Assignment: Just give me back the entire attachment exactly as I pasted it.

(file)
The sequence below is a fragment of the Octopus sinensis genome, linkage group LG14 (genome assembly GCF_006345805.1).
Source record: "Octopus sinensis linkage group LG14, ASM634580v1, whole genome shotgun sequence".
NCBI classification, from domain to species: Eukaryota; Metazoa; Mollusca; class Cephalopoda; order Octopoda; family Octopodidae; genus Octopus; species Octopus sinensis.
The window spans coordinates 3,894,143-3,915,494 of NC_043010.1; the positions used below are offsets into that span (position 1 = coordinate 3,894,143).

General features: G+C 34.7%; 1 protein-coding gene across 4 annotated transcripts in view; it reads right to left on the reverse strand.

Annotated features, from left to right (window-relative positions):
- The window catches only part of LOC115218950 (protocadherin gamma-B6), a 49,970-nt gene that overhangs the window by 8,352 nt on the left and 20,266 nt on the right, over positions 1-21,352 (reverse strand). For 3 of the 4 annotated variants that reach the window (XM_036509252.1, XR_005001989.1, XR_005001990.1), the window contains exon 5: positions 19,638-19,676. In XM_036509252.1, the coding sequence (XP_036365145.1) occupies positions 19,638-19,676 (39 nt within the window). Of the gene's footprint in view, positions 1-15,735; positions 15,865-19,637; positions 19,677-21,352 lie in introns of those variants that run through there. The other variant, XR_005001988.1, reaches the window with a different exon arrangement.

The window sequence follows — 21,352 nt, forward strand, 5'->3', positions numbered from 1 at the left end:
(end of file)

The sequence below is a fragment of the Octopus sinensis genome, linkage group LG14 (genome assembly GCF_006345805.1).
Source record: "Octopus sinensis linkage group LG14, ASM634580v1, whole genome shotgun sequence".
NCBI classification, from domain to species: Eukaryota; Metazoa; Mollusca; class Cephalopoda; order Octopoda; family Octopodidae; genus Octopus; species Octopus sinensis.
The window spans coordinates 3,894,143-3,915,494 of NC_043010.1; the positions used below are offsets into that span (position 1 = coordinate 3,894,143).

General features: G+C 34.7%; 1 protein-coding gene across 4 annotated transcripts in view; it reads right to left on the reverse strand.

Annotated features, from left to right (window-relative positions):
- The window catches only part of LOC115218950 (protocadherin gamma-B6), a 49,970-nt gene that overhangs the window by 8,352 nt on the left and 20,266 nt on the right, over positions 1-21,352 (reverse strand). For 3 of the 4 annotated variants that reach the window (XM_036509252.1, XR_005001989.1, XR_005001990.1), the window contains exon 5: positions 19,638-19,676. In XM_036509252.1, the coding sequence (XP_036365145.1) occupies positions 19,638-19,676 (39 nt within the window). Of the gene's footprint in view, positions 1-15,735; positions 15,865-19,637; positions 19,677-21,352 lie in introns of those variants that run through there. The other variant, XR_005001988.1, reaches the window with a different exon arrangement.

The window sequence follows — 21,352 nt, forward strand, 5'->3', positions numbered from 1 at the left end: